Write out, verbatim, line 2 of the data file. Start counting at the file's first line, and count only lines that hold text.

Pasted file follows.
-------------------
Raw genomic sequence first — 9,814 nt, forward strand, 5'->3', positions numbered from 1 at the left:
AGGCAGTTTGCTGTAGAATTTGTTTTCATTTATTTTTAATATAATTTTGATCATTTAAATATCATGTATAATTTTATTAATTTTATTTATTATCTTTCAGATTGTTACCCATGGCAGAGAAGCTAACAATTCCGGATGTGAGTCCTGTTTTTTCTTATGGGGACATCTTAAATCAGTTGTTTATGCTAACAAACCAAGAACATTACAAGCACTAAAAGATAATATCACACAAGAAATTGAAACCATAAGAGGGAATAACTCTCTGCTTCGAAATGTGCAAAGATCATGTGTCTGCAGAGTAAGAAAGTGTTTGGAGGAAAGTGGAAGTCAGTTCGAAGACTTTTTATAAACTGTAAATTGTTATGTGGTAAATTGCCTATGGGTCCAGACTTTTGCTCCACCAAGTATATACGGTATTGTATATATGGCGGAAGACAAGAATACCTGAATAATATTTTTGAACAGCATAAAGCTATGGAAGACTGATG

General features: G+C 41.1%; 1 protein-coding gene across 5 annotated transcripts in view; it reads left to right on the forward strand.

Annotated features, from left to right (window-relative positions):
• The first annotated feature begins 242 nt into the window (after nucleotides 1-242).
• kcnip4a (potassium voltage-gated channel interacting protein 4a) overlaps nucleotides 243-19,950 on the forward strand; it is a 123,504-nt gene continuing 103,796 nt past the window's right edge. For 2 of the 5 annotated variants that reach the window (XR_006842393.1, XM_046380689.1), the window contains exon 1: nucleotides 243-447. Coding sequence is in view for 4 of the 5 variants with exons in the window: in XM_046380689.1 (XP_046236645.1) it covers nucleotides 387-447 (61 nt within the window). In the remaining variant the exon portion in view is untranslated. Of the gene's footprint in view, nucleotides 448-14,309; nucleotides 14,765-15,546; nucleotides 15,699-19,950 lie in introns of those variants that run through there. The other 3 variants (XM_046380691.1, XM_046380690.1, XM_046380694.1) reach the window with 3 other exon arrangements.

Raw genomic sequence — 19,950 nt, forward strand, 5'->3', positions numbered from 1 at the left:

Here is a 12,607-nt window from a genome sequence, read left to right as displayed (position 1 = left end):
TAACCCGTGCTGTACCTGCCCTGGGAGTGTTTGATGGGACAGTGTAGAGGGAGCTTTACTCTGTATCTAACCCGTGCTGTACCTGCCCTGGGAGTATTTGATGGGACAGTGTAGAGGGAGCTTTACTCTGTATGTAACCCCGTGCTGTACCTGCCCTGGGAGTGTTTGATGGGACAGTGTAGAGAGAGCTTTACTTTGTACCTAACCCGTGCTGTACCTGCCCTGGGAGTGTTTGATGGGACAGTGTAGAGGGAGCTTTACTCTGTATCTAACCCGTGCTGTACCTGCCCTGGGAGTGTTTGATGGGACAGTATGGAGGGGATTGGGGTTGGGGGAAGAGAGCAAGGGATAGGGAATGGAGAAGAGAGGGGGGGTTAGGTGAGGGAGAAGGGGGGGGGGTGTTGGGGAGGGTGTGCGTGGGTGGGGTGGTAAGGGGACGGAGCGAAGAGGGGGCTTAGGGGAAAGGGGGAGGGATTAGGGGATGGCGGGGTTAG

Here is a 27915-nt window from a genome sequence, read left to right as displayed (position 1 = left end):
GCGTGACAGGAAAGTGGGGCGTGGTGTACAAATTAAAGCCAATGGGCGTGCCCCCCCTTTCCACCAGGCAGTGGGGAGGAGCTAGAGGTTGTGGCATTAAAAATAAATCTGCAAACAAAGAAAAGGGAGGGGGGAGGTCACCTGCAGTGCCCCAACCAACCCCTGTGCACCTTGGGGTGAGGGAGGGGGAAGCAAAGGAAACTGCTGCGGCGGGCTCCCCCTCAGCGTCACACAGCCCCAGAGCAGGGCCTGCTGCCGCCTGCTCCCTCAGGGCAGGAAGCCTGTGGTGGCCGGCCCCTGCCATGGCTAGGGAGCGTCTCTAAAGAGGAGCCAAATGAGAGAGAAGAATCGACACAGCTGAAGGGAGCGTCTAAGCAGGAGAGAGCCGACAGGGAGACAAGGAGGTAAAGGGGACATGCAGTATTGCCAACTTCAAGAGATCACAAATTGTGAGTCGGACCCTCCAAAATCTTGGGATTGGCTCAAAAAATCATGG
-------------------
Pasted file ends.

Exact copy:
AGGCAGTTTGCTGTAGAATTTGTTTTCATTTATTTTTAATATAATTTTGATCATTTAAATATCATGTATAATTTTATTAATTTTATTTATTATCTTTCAGATTGTTACCCATGGCAGAGAAGCTAACAATTCCGGATGTGAGTCCTGTTTTTTCTTATGGGGACATCTTAAATCAGTTGTTTATGCTAACAAACCAAGAACATTACAAGCACTAAAAGATAATATCACACAAGAAATTGAAACCATAAGAGGGAATAACTCTCTGCTTCGAAATGTGCAAAGATCATGTGTCTGCAGAGTAAGAAAGTGTTTGGAGGAAAGTGGAAGTCAGTTCGAAGACTTTTTATAAACTGTAAATTGTTATGTGGTAAATTGCCTATGGGTCCAGACTTTTGCTCCACCAAGTATATACGGTATTGTATATATGGCGGAAGACAAGAATACCTGAATAATATTTTTGAACAGCATAAAGCTATGGAAGACTGATG